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This spring, as workers' rights advocates began their push for mandatory paid sick leave for every worker employed in Dallas, one of the biggest questions that bubbled to the surface is just how many people in the city need paid sick leave.
While there will be some cost to employers, research shows that the benefits of paid sick leave laws far outweigh the costs. Benefits include reduced employee turnover (and the subsequent reduced cost of hiring and training new employees), higher productivity and morale, and better public health.
"No one should be forced to choose between earning a living, or safety for oneself and children," wrote [New York City] First Lady Chirlane McCray, a co-chair of the Commission on Gender Equality, in an emailed statement to Refinery29.
Several organizations and two council members are pushing for paid sick leave to be mandatory for workers in Dallas.
A coalition of labor and community groups including the Texas AFL-CIO wants San Antonio voters to decide whether the city should require businesses to give workers paid sick leave.
Requiring paid sick leave for all workers could help the nation better cope with public-health problems such as flu, some analysts say.
For 20 million Americans, staying home sick is a luxury. Every year, that many people go to work with a virus or infection because they don’t have paid sick leave, even though research shows that staying home prevents the flu from spreading.
If this season's widespread flu outbreak has hit you, you should stay home to rest and avoid spreading it to others. But, for those who don't have paid sick days or any job-protected leave, that might not be an option.
Access to paid sick leave decreases the probability of job separation, and making coverage universal could substantially reduce medical costs, particularly those paid by public health insurance programs.
[I]f you have flu symptoms, you should stay home — and if your child is sick, you shouldn’t send him or her to school. Thanks to New York City’s paid sick leave law, we can all do that.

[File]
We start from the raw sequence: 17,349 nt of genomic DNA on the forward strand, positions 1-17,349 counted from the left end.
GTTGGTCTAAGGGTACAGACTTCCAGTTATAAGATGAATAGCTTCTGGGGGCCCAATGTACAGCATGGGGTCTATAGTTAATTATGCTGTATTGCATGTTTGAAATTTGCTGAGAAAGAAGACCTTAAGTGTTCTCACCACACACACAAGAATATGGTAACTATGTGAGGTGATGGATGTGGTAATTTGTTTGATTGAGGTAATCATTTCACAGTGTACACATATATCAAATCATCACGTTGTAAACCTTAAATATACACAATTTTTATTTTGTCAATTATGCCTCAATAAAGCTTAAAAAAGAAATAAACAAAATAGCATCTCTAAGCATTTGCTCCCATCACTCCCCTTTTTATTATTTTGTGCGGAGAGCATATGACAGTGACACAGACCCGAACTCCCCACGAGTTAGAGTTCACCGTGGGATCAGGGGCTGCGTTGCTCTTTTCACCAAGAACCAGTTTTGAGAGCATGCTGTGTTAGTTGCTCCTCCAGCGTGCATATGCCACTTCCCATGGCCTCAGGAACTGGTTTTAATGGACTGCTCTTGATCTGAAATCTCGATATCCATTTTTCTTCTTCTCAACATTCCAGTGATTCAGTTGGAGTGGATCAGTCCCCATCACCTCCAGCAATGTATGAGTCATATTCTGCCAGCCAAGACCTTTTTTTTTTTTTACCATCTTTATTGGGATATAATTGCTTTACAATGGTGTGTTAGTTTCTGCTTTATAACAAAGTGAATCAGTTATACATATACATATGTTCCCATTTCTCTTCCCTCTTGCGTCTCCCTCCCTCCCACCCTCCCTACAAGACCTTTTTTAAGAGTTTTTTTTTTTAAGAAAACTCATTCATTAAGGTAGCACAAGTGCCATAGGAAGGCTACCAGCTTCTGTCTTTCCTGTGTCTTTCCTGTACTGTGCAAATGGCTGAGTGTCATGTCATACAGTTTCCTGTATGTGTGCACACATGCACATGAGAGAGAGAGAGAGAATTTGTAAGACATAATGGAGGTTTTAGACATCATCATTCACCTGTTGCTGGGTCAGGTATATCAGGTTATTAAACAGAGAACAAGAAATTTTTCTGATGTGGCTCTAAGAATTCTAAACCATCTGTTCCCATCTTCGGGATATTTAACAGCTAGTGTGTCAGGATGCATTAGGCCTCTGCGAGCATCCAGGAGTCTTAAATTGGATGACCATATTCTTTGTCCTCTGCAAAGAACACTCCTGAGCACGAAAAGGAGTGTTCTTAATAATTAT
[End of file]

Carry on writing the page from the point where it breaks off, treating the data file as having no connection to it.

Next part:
Public health risks are compounded when staff bring bugs to work because they can't afford to take a sick day.
[W]hen I looked up requirements for companies to offer sick leave in the United States, I was shocked.
Washington on Monday became the seventh state — in addition to Washington, D.C. — to require employers to offer paid sick leave to their workers.
As small-business owners just getting off the ground, we couldn't be more supportive of the Duluth City Council enacting a strong earned-sick-and-safe-time ordinance.
The minimum wage in Washington will go up once again and all employees will be able to receive paid sick leave by the beginning of next year.
An overflow crowd cheered on Tuesday when the Morristown council voted against tweaking an ordinance that requires local employers to provide paid sick days to workers who earn them.
It’s clear on which side doctors come down: They say workers with the flu or a cold should use sick days far more often than they do. Though millions of Americans don’t get paid time off when they’re sick, those who do have the option often don’t take it.
Whether the employee is a college student trying to pay rent or a single parent dealing with a child with the flu, sickness and domestic violence don’t only affect those with full-time employment.
[I]n the United States, whether you have the time and financial support for caregiving too often depends on whether you happen to work for a company that offers paid sick days or paid family and medical leave. It likely also depends on whether lawmakers or your human resources department decide your loved one counts as "family."
For survivors of domestic violence, maintaining your economic independence and financial security can be key to escaping your abuser and protecting your family.
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